VoIP, or Voice over Internet Protocol, is a technology that enables voice communication over the internet. Unlike traditional landline telephony, VoIP allows for voice calls from multiple devices connected to the internet, such as computers, smartphones, or dedicated VoIP phones. The software translates the received voice into a digital signal and sends it over the internet to the receiving device.
VoIP technology has been around since the 1990s but has only become widespread in recent years with the widespread availability of high-speed broadband connections. Today, it is a commonly used communication tool in both personal and business contexts, with terms like softphone, IP telephony, and VoIP phone being widely recognized in the business world. The flexibility of VoIP makes it an ideal choice for offices with a large local area network.
How Does VoIP Work?
Step 1. Establish An Internet Connection
Because VoIP works only through an internet connection, you will first need to connect the device you intend to use to the internet. This can happen via an Ethernet connection or, more commonly, a Wi-Fi connection. In the case of smartphones, a 4G or 5G data connection will also suffice.
Step 2. Start A Call with The VoIP Application
Once a reliable internet connection is established, you can use a VoIP app to start a phone call. From the user’s side, this is typically as simple as clicking on a given contact in your application’s address book, then selecting “call.” Many internet telephony applications also allow manual dialing, letting you enter a number of the other party’s just like a traditional telephone system.
Step 3. Creating a Voice Connection
Next, the VoIP service attempts to establish a connection with the other party you have chosen.
Here, your app connects to your voice provider and tells their servers which number it’s trying to contact. The server then sends a signal, known as “data packets,” to the other number over the internet. Depending on the type of VoIP service you’re using, it may contact landline phones or international phone numbers through this process. (Yes, this tech can even work for long-distance and international calls!)
Step 4. Transmitting Voice
If the other party answers their phone, the connection will be established and voice communications may begin. On your end, any sounds picked up by your device’s microphone are converted into a digital signal. Your VoIP application then transmits these signals to its respective server, and from there, delivers them to the other party’s device.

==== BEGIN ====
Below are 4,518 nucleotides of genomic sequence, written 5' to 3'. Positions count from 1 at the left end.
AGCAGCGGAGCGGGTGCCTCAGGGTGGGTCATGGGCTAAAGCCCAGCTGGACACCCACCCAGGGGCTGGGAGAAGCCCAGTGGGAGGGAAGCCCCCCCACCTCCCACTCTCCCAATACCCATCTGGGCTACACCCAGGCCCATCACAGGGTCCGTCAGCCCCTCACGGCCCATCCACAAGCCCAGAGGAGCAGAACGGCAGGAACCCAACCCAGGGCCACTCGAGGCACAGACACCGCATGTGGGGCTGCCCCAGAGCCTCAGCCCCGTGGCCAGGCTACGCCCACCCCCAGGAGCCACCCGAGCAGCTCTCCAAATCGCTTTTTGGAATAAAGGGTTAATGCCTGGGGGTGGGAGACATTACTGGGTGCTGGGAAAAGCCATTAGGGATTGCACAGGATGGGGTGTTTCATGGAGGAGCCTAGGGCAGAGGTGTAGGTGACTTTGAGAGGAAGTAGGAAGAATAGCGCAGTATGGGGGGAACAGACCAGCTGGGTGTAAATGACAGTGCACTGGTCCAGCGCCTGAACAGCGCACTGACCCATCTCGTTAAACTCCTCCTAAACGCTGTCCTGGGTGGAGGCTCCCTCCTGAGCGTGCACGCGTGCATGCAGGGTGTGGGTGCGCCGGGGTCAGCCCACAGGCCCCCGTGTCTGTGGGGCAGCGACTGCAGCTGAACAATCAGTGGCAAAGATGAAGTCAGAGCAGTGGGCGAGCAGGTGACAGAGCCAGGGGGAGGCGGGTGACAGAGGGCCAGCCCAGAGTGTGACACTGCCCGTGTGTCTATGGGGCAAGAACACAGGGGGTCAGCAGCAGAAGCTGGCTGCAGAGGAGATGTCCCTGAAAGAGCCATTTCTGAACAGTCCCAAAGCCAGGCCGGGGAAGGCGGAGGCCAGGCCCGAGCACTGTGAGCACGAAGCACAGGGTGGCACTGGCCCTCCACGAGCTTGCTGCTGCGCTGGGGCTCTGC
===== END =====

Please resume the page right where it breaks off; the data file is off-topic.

VoIP calls function so quickly that this entire four-step process can take place in seconds, ensuring that calls happen instantaneously. However, the reliability of your VoIP experience will come down to the quality of your VoIP application and provider, and the quality of your internet connection.
Those asking “what is VoIP” should bear in mind, however, that even this is a somewhat simplified version of how it functions.
Why Should I Use VoIP?
Compared to analog telephony, VoIP solutions are far cheaper to set up, customize and maintain, especially since deploying them requires little to no physical equipment. Furthermore, since voice over IP works using the internet and internet-connected devices, installations and upkeep become much simpler.
Another benefit of VoIP: its ability to scale up or down, especially when compared to a traditional telephone system. If you want to add on more users, you won’t have to add more wiring and connect it to a physical PBX. Instead, you add new accounts to your VoIP phone system, set those accounts up on the relevant devices and connect them to the internet.
Because VoIP needs an internet connection to work instead of a dedicated phone port, it’s possible to take this technology on the go. Regardless of whether you’re using a computer, smartphone or other piece of hardware, your softphone will work exactly the way it does in the office. This means that from any location and from any device, a VoIP user can send and receive phone calls from the same number.
Unlike traditional telephony, VoIP can be upgraded with numerous enhancements to improve company workflows. One example is voicemail transcriptions, or transcribing voicemails to text and emailing them to the relevant user, which saves time in communications. However, VoIP can also provide faster call transfers and hand-offs, caller ID, call analytics, online status indicators, customizable contact lists, fax capabilities, video and more.
Digital telephony systems usually integrate with other software, such as your email, online calendars or customer relationship management (CRM) software. These integrations primarily make daily workflows easier by reducing the number of separate applications employees have to open for any given task.